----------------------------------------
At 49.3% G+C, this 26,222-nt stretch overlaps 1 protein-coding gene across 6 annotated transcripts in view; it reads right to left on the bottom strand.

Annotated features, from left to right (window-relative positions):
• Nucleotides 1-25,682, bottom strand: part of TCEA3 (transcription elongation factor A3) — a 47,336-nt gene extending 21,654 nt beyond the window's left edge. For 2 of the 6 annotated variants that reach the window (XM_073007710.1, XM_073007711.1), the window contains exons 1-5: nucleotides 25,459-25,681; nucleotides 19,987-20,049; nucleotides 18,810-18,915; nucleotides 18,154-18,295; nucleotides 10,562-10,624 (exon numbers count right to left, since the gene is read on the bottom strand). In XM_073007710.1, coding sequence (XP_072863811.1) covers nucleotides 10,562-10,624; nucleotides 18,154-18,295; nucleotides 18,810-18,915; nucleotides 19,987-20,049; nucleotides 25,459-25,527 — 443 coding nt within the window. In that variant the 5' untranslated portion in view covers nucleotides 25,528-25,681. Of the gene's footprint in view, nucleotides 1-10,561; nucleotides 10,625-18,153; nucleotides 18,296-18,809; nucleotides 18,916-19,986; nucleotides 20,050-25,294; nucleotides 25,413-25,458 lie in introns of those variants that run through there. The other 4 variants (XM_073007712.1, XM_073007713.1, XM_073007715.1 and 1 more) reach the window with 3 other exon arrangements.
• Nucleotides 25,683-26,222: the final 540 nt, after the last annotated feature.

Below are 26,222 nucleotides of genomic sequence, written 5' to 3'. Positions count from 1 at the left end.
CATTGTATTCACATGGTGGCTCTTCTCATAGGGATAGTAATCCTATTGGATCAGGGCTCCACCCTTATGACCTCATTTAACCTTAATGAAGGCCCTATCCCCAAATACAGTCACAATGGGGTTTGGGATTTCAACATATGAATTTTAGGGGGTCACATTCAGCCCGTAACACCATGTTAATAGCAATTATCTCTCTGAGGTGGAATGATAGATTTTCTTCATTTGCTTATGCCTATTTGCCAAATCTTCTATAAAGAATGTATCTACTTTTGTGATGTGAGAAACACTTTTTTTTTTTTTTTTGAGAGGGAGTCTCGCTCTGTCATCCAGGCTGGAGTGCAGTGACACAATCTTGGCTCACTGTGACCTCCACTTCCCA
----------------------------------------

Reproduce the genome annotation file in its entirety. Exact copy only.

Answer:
At 49.3% G+C, this 26,222-nt stretch overlaps 1 protein-coding gene across 6 annotated transcripts in view; it reads right to left on the bottom strand.

Annotated features, from left to right (window-relative positions):
• Nucleotides 1-25,682, bottom strand: part of TCEA3 (transcription elongation factor A3) — a 47,336-nt gene extending 21,654 nt beyond the window's left edge. For 2 of the 6 annotated variants that reach the window (XM_073007710.1, XM_073007711.1), the window contains exons 1-5: nucleotides 25,459-25,681; nucleotides 19,987-20,049; nucleotides 18,810-18,915; nucleotides 18,154-18,295; nucleotides 10,562-10,624 (exon numbers count right to left, since the gene is read on the bottom strand). In XM_073007710.1, coding sequence (XP_072863811.1) covers nucleotides 10,562-10,624; nucleotides 18,154-18,295; nucleotides 18,810-18,915; nucleotides 19,987-20,049; nucleotides 25,459-25,527 — 443 coding nt within the window. In that variant the 5' untranslated portion in view covers nucleotides 25,528-25,681. Of the gene's footprint in view, nucleotides 1-10,561; nucleotides 10,625-18,153; nucleotides 18,296-18,809; nucleotides 18,916-19,986; nucleotides 20,050-25,294; nucleotides 25,413-25,458 lie in introns of those variants that run through there. The other 4 variants (XM_073007712.1, XM_073007713.1, XM_073007715.1 and 1 more) reach the window with 3 other exon arrangements.
• Nucleotides 25,683-26,222: the final 540 nt, after the last annotated feature.

Below are 26,222 nucleotides of genomic sequence, written 5' to 3'. Positions count from 1 at the left end.
CATTGTATTCACATGGTGGCTCTTCTCATAGGGATAGTAATCCTATTGGATCAGGGCTCCACCCTTATGACCTCATTTAACCTTAATGAAGGCCCTATCCCCAAATACAGTCACAATGGGGTTTGGGATTTCAACATATGAATTTTAGGGGGTCACATTCAGCCCGTAACACCATGTTAATAGCAATTATCTCTCTGAGGTGGAATGATAGATTTTCTTCATTTGCTTATGCCTATTTGCCAAATCTTCTATAAAGAATGTATCTACTTTTGTGATGTGAGAAACACTTTTTTTTTTTTTTTTGAGAGGGAGTCTCGCTCTGTCATCCAGGCTGGAGTGCAGTGACACAATCTTGGCTCACTGTGACCTCCACTTCCCA